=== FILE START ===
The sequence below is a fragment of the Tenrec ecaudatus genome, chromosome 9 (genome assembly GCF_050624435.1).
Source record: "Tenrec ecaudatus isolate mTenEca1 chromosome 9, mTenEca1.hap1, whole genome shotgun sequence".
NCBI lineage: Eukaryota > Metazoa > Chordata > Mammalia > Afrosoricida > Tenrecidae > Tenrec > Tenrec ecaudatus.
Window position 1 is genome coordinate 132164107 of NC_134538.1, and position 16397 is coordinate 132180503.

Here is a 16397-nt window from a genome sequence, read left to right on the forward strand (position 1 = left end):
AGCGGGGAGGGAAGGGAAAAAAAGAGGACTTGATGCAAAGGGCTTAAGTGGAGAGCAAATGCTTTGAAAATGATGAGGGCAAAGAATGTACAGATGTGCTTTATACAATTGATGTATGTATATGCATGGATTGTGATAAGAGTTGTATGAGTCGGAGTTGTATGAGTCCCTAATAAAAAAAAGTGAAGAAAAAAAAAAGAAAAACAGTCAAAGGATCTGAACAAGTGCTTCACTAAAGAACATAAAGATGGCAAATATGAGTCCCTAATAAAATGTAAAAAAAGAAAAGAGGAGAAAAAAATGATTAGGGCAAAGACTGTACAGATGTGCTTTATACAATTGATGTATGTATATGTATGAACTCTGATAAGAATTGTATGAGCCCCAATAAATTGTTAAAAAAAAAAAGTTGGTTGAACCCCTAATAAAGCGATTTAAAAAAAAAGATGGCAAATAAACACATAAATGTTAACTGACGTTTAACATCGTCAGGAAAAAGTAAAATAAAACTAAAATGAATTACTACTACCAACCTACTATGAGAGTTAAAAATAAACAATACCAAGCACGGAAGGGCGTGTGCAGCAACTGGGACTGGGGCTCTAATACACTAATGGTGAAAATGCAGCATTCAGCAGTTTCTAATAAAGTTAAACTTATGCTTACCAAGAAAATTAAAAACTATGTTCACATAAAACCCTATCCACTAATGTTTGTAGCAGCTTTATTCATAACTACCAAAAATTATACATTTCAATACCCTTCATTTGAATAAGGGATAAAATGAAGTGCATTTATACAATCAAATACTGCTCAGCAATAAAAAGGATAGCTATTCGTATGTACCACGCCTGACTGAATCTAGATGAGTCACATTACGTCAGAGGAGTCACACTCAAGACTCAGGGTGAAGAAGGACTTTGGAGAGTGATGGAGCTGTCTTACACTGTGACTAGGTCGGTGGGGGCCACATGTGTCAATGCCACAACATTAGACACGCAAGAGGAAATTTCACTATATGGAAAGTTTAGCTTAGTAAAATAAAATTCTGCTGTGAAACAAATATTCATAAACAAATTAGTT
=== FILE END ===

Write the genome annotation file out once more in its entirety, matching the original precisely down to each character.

The sequence below is a fragment of the Tenrec ecaudatus genome, chromosome 9 (genome assembly GCF_050624435.1).
Source record: "Tenrec ecaudatus isolate mTenEca1 chromosome 9, mTenEca1.hap1, whole genome shotgun sequence".
NCBI lineage: Eukaryota > Metazoa > Chordata > Mammalia > Afrosoricida > Tenrecidae > Tenrec > Tenrec ecaudatus.
Window position 1 is genome coordinate 132164107 of NC_134538.1, and position 16397 is coordinate 132180503.

Here is a 16397-nt window from a genome sequence, read left to right on the forward strand (position 1 = left end):
AGCGGGGAGGGAAGGGAAAAAAAGAGGACTTGATGCAAAGGGCTTAAGTGGAGAGCAAATGCTTTGAAAATGATGAGGGCAAAGAATGTACAGATGTGCTTTATACAATTGATGTATGTATATGCATGGATTGTGATAAGAGTTGTATGAGTCGGAGTTGTATGAGTCCCTAATAAAAAAAAGTGAAGAAAAAAAAAAGAAAAACAGTCAAAGGATCTGAACAAGTGCTTCACTAAAGAACATAAAGATGGCAAATATGAGTCCCTAATAAAATGTAAAAAAAGAAAAGAGGAGAAAAAAATGATTAGGGCAAAGACTGTACAGATGTGCTTTATACAATTGATGTATGTATATGTATGAACTCTGATAAGAATTGTATGAGCCCCAATAAATTGTTAAAAAAAAAAAGTTGGTTGAACCCCTAATAAAGCGATTTAAAAAAAAAGATGGCAAATAAACACATAAATGTTAACTGACGTTTAACATCGTCAGGAAAAAGTAAAATAAAACTAAAATGAATTACTACTACCAACCTACTATGAGAGTTAAAAATAAACAATACCAAGCACGGAAGGGCGTGTGCAGCAACTGGGACTGGGGCTCTAATACACTAATGGTGAAAATGCAGCATTCAGCAGTTTCTAATAAAGTTAAACTTATGCTTACCAAGAAAATTAAAAACTATGTTCACATAAAACCCTATCCACTAATGTTTGTAGCAGCTTTATTCATAACTACCAAAAATTATACATTTCAATACCCTTCATTTGAATAAGGGATAAAATGAAGTGCATTTATACAATCAAATACTGCTCAGCAATAAAAAGGATAGCTATTCGTATGTACCACGCCTGACTGAATCTAGATGAGTCACATTACGTCAGAGGAGTCACACTCAAGACTCAGGGTGAAGAAGGACTTTGGAGAGTGATGGAGCTGTCTTACACTGTGACTAGGTCGGTGGGGGCCACATGTGTCAATGCCACAACATTAGACACGCAAGAGGAAATTTCACTATATGGAAAGTTTAGCTTAGTAAAATAAAATTCTGCTGTGAAACAAATATTCATAAACAAATTAGTT